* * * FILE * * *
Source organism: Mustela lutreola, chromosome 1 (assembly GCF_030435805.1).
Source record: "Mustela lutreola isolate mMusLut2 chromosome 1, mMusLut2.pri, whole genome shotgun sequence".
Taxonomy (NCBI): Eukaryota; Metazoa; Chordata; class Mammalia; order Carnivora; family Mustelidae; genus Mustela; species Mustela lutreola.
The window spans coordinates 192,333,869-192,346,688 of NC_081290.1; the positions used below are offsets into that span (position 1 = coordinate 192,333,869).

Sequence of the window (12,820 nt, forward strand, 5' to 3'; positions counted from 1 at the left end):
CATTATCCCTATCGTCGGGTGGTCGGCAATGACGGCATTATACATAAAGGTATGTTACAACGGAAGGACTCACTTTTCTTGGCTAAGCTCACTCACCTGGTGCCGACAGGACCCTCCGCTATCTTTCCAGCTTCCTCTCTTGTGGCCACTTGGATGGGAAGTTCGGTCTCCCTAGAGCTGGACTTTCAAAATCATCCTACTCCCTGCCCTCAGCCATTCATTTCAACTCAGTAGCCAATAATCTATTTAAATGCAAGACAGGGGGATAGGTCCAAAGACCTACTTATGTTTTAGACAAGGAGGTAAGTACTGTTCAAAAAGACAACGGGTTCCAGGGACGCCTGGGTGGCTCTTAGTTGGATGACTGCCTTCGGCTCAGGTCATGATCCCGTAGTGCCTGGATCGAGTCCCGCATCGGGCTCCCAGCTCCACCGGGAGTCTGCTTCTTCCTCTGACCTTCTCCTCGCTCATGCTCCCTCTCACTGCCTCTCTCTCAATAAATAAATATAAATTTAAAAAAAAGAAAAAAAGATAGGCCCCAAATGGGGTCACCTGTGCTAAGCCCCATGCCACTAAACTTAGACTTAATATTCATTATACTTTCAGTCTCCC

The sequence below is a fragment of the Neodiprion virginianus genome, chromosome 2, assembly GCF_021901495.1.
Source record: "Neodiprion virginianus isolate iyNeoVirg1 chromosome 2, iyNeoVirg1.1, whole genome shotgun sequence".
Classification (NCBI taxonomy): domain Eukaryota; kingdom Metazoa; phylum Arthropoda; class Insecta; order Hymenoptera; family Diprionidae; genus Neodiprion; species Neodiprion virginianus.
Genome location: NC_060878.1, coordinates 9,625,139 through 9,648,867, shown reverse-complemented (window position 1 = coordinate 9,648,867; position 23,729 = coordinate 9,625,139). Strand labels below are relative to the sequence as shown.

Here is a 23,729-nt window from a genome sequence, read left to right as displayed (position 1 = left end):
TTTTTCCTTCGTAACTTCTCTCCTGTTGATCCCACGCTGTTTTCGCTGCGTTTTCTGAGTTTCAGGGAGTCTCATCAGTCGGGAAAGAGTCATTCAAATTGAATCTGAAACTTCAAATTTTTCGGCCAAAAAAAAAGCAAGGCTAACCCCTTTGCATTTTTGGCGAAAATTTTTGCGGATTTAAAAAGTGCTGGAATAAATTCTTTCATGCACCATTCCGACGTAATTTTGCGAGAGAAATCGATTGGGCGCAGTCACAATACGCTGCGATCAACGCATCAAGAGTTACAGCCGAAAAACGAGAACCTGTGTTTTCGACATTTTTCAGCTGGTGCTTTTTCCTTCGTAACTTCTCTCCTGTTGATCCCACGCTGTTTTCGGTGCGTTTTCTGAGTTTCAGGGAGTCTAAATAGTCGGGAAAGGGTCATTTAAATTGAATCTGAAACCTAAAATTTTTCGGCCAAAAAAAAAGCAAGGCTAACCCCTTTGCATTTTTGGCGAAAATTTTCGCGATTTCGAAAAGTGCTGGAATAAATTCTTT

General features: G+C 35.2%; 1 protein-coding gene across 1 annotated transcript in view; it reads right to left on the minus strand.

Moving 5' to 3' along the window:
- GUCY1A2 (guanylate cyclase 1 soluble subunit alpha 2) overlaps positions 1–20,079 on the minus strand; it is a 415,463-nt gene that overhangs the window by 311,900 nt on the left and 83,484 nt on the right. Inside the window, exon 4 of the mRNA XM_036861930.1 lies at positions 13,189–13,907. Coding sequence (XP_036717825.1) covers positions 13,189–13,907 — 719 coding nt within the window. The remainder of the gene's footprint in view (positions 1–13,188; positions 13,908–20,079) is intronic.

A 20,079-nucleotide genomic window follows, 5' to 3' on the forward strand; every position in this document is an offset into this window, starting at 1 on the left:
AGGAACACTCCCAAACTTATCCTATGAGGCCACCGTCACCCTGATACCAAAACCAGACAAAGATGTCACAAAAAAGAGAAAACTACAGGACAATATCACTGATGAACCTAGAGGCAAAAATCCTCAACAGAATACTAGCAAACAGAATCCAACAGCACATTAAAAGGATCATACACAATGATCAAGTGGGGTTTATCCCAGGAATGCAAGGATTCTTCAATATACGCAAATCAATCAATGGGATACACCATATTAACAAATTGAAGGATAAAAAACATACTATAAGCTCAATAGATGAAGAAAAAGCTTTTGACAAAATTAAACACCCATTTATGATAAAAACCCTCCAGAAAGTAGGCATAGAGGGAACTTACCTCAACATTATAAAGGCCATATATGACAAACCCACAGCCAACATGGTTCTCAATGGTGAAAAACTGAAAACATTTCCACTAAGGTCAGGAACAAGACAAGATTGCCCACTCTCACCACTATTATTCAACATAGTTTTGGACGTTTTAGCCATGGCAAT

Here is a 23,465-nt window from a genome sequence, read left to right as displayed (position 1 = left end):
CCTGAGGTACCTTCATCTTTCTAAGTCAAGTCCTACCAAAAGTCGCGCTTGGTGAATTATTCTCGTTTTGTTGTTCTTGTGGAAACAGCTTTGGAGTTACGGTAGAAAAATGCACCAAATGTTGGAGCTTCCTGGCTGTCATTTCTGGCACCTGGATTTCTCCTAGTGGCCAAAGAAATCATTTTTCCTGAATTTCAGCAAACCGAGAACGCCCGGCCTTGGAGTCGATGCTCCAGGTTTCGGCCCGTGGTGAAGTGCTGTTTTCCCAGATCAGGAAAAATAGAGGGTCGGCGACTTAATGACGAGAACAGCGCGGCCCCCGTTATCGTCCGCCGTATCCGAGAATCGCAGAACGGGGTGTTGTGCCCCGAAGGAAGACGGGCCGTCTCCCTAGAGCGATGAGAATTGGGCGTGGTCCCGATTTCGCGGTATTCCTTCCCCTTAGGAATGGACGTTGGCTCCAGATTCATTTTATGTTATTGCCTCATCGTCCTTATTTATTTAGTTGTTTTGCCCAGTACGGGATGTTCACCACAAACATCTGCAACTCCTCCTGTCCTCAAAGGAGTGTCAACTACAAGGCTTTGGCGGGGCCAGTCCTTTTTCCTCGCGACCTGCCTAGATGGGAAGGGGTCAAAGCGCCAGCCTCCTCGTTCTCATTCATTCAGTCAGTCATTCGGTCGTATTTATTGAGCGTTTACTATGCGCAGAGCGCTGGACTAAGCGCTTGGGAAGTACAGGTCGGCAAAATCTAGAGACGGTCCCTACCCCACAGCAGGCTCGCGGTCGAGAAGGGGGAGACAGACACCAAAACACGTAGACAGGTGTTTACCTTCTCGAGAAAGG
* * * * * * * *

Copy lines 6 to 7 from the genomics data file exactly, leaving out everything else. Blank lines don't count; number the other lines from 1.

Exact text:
CATTATCCCTATCGTCGGGTGGTCGGCAATGACGGCATTATACATAAAGGTATGTTACAACGGAAGGACTCACTTTTCTTGGCTAAGCTCACTCACCTGGTGCCGACAGGACCCTCCGCTATCTTTCCAGCTTCCTCTCTTGTGGCCACTTGGATGGGAAGTTCGGTCTCCCTAGAGCTGGACTTTCAAAATCATCCTACTCCCTGCCCTCAGCCATTCATTTCAACTCAGTAGCCAATAATCTATTTAAATGCAAGACAGGGGGATAGGTCCAAAGACCTACTTATGTTTTAGACAAGGAGGTAAGTACTGTTCAAAAAGACAACGGGTTCCAGGGACGCCTGGGTGGCTCTTAGTTGGATGACTGCCTTCGGCTCAGGTCATGATCCCGTAGTGCCTGGATCGAGTCCCGCATCGGGCTCCCAGCTCCACCGGGAGTCTGCTTCTTCCTCTGACCTTCTCCTCGCTCATGCTCCCTCTCACTGCCTCTCTCTCAATAAATAAATATAAATTTAAAAAAAAGAAAAAAAGATAGGCCCCAAATGGGGTCACCTGTGCTAAGCCCCATGCCACTAAACTTAGACTTAATATTCATTATACTTTCAGTCTCCC

The sequence below is a fragment of the Neodiprion virginianus genome, chromosome 2, assembly GCF_021901495.1.